DENVER - How would you like to be 15 percent off at work and not get in trouble?
Colorado law allows pot edibles to have a 15 percent variable in their potency, meaning a 10 milligram edible legally can be between 8.5 mg and 11.5 mg.
That's like your 100-calorie snack pack coming in between 85 and 115.
Or your 8 percent alcohol by volume IPA actually coming in at 6.8 to 9.2 alcohol by volume.
Back to pot...
At Lucky Edibles in Denver, Next got a behind-the-scenes look at how pot goes from a plant to a mint, and then how it's tested to stay within the legal limits.
"From cultivation, from the point that the seed or the clone is planted, to the finished product, for us, is 12 weeks," said Sean Arnold, Chief Product Officer and General Manager of Lucky Edibles in Denver. "From the flower down to the finished product, four weeks."
The process starts with the plant, which has hash oil extracted, then refined and processed, infused, formulated and crushed into tablet form.
Arnold told us that his company sends the powder in for testing at multiple stages of the process.
In 2014, 9 Wants To Know looked into pot potency, and found that the state testing lab won't share its results with anyone except the company that requested the testing. Arnold showed Next some paperwork with a lot of math that showed how potent his product was at different stages: in powder form and pill form.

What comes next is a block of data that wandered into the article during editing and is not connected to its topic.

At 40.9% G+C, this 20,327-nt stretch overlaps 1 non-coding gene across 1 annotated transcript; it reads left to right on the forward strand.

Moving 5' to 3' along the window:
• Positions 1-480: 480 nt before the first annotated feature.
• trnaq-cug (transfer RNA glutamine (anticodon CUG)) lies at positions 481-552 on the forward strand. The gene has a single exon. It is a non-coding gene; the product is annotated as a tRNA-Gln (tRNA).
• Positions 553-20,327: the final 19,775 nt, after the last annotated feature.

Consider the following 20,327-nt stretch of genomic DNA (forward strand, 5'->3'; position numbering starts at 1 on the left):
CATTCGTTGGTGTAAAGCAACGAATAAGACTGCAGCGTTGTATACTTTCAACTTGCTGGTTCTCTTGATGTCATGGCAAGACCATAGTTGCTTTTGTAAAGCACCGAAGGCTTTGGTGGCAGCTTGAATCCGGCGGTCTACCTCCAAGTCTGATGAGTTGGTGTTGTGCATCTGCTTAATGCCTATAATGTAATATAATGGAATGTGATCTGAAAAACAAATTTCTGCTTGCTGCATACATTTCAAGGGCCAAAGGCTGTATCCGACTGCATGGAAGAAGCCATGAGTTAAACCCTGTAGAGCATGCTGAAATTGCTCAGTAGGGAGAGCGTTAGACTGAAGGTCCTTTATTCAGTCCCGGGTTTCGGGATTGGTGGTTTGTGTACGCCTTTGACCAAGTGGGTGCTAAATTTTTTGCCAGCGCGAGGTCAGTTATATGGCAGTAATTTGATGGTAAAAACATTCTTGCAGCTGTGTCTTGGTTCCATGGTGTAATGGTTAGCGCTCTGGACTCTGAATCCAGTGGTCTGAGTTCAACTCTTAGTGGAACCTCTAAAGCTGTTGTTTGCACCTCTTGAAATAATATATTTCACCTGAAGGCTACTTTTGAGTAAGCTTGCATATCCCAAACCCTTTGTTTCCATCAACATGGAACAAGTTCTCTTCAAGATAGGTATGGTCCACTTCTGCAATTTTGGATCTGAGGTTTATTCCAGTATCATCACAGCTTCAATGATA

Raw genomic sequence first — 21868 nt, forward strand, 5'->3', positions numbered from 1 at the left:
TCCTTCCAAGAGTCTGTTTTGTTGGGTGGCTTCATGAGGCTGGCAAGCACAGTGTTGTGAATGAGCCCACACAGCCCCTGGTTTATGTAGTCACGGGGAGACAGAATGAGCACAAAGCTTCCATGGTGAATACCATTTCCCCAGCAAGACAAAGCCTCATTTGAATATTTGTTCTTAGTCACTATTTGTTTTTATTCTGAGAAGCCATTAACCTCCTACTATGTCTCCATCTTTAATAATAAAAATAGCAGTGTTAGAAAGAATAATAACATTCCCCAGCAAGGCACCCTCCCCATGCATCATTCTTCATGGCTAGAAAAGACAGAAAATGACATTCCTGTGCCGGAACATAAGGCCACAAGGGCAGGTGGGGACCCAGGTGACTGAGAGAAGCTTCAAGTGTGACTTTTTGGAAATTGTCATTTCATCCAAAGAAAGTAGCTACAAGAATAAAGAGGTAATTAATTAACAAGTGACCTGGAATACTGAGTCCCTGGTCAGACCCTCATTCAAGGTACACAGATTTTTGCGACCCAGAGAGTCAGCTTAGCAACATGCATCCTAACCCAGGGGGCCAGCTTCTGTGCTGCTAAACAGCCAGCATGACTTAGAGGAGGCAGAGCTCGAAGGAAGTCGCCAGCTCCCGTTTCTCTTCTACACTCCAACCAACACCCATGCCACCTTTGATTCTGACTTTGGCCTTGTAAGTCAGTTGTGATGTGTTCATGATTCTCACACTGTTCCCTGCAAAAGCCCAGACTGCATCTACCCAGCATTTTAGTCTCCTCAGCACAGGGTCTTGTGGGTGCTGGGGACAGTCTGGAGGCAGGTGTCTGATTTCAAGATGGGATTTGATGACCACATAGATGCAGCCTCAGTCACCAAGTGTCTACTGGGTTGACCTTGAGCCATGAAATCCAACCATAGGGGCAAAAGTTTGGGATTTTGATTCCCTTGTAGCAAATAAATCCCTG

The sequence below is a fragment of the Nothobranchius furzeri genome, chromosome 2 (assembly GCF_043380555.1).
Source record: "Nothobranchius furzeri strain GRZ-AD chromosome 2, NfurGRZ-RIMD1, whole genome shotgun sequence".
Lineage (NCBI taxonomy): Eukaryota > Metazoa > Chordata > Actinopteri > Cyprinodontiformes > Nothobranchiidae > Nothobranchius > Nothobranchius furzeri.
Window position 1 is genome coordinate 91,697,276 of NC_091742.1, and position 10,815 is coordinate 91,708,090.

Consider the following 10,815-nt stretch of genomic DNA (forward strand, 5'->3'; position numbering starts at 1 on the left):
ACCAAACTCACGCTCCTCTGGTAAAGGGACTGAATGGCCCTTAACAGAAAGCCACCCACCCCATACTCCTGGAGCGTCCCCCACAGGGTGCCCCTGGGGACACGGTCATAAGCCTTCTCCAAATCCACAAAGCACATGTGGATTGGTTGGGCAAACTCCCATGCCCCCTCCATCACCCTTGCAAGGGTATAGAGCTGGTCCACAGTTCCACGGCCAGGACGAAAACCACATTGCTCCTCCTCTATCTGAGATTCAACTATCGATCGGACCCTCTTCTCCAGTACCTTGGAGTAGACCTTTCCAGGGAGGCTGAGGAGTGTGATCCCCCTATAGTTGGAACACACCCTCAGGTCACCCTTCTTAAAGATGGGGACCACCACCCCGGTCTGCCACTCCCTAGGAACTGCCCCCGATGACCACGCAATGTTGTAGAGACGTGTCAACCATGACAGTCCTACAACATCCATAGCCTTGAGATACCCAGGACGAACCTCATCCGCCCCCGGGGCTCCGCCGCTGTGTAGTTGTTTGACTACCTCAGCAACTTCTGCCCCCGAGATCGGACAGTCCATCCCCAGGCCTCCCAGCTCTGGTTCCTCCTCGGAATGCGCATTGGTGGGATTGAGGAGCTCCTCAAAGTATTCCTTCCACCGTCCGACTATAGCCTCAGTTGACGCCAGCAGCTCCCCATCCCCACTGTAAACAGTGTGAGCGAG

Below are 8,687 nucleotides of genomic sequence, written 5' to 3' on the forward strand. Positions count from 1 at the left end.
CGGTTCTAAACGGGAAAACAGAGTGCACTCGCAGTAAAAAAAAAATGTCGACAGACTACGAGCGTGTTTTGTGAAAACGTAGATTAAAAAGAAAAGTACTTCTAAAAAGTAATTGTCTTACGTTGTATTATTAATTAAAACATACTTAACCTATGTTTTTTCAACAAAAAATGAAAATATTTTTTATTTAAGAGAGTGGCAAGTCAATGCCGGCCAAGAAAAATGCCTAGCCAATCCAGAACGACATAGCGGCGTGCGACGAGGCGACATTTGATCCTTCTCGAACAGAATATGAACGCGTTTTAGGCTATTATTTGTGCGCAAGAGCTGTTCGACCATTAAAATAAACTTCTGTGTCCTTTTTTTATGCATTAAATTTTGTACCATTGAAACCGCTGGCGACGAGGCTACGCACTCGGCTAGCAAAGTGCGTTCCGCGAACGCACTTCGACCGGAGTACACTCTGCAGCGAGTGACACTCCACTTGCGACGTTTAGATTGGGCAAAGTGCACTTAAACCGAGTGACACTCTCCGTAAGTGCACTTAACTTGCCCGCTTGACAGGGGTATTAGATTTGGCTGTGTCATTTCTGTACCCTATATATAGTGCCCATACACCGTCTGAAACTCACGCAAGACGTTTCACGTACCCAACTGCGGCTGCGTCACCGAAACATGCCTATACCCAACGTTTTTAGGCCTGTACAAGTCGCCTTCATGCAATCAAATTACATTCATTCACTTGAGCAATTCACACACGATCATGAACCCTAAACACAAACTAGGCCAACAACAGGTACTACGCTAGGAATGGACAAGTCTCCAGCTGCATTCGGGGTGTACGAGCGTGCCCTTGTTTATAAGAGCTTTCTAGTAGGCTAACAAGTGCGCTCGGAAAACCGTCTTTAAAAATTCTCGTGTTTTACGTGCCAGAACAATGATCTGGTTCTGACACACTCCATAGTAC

"We actually hit this one right on the nose," said Arnold, showing us the results of a five-milligram mint. "We hit the five milligrams on the tablet, and then in this particular one, 100 milligrams on the bottle."
There's a lot of math and science that goes into turning the powder into the actual mint. Depending on how potent the powder is based on weight, the mint can turn out to also be different sizes.
"If my powder is a little bit high, I can adjust on the tablet press -- weight and compression -- to get that exact target weight," said Arnold.
What that means is, you could get a bottle with Skittles-sized mints one week and Gobstoppers-sized mints the next, but both would have the same potency.
Lucky Edibles sets a personal standard of only five percent variance. If some of the product doesn't meet company standards, it gets packaged for employees. They call it one of the perks of the job.
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